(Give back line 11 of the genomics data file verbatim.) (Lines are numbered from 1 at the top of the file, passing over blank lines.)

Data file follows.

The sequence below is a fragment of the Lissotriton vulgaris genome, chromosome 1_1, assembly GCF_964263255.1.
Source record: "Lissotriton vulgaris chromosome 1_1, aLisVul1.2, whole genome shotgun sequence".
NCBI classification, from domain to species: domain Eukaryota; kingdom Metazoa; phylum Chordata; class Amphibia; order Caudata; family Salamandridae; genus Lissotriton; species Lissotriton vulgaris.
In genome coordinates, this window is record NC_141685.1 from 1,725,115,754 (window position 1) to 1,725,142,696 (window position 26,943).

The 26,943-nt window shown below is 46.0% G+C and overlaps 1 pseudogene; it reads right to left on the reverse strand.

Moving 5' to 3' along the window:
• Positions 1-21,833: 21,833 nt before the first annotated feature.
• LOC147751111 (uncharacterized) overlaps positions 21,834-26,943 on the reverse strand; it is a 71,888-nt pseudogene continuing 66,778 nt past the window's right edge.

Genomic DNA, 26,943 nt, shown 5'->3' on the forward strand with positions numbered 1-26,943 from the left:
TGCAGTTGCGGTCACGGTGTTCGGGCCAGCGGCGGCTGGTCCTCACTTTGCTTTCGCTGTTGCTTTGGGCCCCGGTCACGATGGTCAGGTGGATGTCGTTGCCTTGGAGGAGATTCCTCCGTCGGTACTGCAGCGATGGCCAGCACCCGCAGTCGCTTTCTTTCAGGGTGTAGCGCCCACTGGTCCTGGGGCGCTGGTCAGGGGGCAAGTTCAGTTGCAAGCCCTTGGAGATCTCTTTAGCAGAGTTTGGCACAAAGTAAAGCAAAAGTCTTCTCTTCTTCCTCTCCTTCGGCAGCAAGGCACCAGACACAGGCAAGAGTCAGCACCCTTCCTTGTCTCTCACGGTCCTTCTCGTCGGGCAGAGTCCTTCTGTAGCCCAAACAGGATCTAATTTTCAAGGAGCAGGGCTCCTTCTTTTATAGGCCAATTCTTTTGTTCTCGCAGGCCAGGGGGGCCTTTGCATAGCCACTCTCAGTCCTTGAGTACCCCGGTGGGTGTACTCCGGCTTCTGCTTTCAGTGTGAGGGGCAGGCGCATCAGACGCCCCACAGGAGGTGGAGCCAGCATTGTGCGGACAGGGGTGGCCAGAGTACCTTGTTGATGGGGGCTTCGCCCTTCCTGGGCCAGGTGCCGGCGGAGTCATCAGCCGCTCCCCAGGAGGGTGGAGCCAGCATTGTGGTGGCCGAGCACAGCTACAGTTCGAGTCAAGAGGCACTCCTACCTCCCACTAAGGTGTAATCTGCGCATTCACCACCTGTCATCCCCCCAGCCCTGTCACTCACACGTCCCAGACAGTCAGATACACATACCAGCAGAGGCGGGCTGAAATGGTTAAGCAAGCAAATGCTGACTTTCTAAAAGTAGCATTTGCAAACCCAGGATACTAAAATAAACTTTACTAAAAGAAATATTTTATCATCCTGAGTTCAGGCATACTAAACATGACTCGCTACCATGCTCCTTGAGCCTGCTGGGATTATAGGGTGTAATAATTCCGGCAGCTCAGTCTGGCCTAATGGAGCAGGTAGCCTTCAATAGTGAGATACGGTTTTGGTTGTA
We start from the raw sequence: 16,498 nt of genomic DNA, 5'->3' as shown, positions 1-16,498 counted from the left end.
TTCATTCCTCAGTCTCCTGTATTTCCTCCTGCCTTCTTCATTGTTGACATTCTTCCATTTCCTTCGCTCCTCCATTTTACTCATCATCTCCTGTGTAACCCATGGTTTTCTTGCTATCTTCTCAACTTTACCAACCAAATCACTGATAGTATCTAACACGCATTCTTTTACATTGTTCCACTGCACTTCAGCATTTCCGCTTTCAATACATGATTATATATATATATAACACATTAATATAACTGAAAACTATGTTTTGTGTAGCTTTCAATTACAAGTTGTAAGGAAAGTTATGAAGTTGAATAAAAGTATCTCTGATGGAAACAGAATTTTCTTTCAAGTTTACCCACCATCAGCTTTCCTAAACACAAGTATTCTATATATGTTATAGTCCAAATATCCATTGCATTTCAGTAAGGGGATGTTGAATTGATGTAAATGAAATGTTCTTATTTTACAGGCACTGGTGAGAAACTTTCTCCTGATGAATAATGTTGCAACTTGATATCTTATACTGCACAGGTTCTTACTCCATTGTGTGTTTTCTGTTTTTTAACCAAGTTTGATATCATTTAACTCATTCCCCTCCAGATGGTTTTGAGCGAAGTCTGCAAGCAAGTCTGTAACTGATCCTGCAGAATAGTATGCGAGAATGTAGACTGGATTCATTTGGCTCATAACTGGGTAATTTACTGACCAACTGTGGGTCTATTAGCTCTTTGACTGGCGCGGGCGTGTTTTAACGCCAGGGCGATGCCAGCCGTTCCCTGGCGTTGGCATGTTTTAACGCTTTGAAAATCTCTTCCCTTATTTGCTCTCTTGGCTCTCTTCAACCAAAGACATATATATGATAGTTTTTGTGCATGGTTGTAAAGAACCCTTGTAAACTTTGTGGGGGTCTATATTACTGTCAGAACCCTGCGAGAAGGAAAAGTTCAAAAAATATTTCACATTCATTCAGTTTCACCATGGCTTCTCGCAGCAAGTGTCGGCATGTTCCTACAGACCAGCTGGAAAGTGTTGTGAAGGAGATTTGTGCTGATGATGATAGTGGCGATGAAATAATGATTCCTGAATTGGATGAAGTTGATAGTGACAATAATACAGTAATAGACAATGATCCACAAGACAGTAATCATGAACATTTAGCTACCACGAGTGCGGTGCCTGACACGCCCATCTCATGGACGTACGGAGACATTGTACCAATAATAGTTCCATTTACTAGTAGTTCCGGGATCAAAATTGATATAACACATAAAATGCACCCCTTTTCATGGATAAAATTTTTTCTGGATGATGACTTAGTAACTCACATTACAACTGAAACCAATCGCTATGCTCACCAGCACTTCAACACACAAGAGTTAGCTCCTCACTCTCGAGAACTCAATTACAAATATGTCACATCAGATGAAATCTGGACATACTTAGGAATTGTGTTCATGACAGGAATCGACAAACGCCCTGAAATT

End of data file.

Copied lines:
We start from the raw sequence: 16,498 nt of genomic DNA, 5'->3' as shown, positions 1-16,498 counted from the left end.